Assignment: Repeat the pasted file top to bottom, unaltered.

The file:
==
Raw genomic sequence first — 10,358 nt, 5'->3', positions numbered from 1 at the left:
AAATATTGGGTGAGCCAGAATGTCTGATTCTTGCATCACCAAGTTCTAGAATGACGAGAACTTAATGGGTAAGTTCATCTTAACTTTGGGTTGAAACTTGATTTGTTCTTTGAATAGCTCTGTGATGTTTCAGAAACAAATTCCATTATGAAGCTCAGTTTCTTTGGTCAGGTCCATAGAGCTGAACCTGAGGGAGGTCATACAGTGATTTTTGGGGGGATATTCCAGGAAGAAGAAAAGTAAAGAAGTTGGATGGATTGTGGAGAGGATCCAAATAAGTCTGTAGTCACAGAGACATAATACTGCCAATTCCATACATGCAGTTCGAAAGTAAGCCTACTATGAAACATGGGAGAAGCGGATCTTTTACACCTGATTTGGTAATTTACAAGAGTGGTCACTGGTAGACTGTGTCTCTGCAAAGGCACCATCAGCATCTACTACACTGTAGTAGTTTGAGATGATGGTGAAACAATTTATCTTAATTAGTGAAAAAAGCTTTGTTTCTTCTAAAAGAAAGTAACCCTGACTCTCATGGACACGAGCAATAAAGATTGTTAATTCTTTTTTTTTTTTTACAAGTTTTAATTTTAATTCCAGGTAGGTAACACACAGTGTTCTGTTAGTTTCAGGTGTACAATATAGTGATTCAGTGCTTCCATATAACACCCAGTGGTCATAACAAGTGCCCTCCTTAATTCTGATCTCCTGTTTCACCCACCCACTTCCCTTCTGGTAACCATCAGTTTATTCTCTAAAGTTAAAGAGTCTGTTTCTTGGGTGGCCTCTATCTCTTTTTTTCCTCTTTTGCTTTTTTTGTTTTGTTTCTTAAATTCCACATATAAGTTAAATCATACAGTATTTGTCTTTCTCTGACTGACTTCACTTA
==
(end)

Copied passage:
Raw genomic sequence first — 10,358 nt, 5'->3', positions numbered from 1 at the left:
AAATATTGGGTGAGCCAGAATGTCTGATTCTTGCATCACCAAGTTCTAGAATGACGAGAACTTAATGGGTAAGTTCATCTTAACTTTGGGTTGAAACTTGATTTGTTCTTTGAATAGCTCTGTGATGTTTCAGAAACAAATTCCATTATGAAGCTCAGTTTCTTTGGTCAGGTCCATAGAGCTGAACCTGAGGGAGGTCATACAGTGATTTTTGGGGGGATATTCCAGGAAGAAGAAAAGTAAAGAAGTTGGATGGATTGTGGAGAGGATCCAAATAAGTCTGTAGTCACAGAGACATAATACTGCCAATTCCATACATGCAGTTCGAAAGTAAGCCTACTATGAAACATGGGAGAAGCGGATCTTTTACACCTGATTTGGTAATTTACAAGAGTGGTCACTGGTAGACTGTGTCTCTGCAAAGGCACCATCAGCATCTACTACACTGTAGTAGTTTGAGATGATGGTGAAACAATTTATCTTAATTAGTGAAAAAAGCTTTGTTTCTTCTAAAAGAAAGTAACCCTGACTCTCATGGACACGAGCAATAAAGATTGTTAATTCTTTTTTTTTTTTTACAAGTTTTAATTTTAATTCCAGGTAGGTAACACACAGTGTTCTGTTAGTTTCAGGTGTACAATATAGTGATTCAGTGCTTCCATATAACACCCAGTGGTCATAACAAGTGCCCTCCTTAATTCTGATCTCCTGTTTCACCCACCCACTTCCCTTCTGGTAACCATCAGTTTATTCTCTAAAGTTAAAGAGTCTGTTTCTTGGGTGGCCTCTATCTCTTTTTTTCCTCTTTTGCTTTTTTTGTTTTGTTTCTTAAATTCCACATATAAGTTAAATCATACAGTATTTGTCTTTCTCTGACTGACTTCACTTA